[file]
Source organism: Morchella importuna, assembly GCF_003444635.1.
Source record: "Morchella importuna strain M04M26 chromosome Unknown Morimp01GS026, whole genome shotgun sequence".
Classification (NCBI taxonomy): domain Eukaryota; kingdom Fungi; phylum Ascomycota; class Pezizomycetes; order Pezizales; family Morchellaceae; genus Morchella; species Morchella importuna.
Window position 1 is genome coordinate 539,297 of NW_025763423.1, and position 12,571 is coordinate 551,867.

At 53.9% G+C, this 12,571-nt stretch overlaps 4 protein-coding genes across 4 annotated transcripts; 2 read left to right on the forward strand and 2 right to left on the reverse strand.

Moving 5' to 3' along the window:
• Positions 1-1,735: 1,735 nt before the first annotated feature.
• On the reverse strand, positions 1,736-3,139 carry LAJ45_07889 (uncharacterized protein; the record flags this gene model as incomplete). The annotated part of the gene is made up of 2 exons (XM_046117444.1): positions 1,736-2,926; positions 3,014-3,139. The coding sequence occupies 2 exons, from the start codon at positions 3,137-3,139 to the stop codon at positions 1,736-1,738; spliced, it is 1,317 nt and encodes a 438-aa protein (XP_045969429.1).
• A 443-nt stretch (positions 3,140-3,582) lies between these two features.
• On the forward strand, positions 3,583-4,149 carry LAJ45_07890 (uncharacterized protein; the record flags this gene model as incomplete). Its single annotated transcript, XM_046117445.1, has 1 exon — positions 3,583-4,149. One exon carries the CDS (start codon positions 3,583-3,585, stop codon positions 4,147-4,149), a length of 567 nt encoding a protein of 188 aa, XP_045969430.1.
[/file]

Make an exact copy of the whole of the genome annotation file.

Source organism: Morchella importuna, assembly GCF_003444635.1.
Source record: "Morchella importuna strain M04M26 chromosome Unknown Morimp01GS026, whole genome shotgun sequence".
Classification (NCBI taxonomy): domain Eukaryota; kingdom Fungi; phylum Ascomycota; class Pezizomycetes; order Pezizales; family Morchellaceae; genus Morchella; species Morchella importuna.
Window position 1 is genome coordinate 539,297 of NW_025763423.1, and position 12,571 is coordinate 551,867.

At 53.9% G+C, this 12,571-nt stretch overlaps 4 protein-coding genes across 4 annotated transcripts; 2 read left to right on the forward strand and 2 right to left on the reverse strand.

Moving 5' to 3' along the window:
• Positions 1-1,735: 1,735 nt before the first annotated feature.
• On the reverse strand, positions 1,736-3,139 carry LAJ45_07889 (uncharacterized protein; the record flags this gene model as incomplete). The annotated part of the gene is made up of 2 exons (XM_046117444.1): positions 1,736-2,926; positions 3,014-3,139. The coding sequence occupies 2 exons, from the start codon at positions 3,137-3,139 to the stop codon at positions 1,736-1,738; spliced, it is 1,317 nt and encodes a 438-aa protein (XP_045969429.1).
• A 443-nt stretch (positions 3,140-3,582) lies between these two features.
• On the forward strand, positions 3,583-4,149 carry LAJ45_07890 (uncharacterized protein; the record flags this gene model as incomplete). Its single annotated transcript, XM_046117445.1, has 1 exon — positions 3,583-4,149. One exon carries the CDS (start codon positions 3,583-3,585, stop codon positions 4,147-4,149), a length of 567 nt encoding a protein of 188 aa, XP_045969430.1.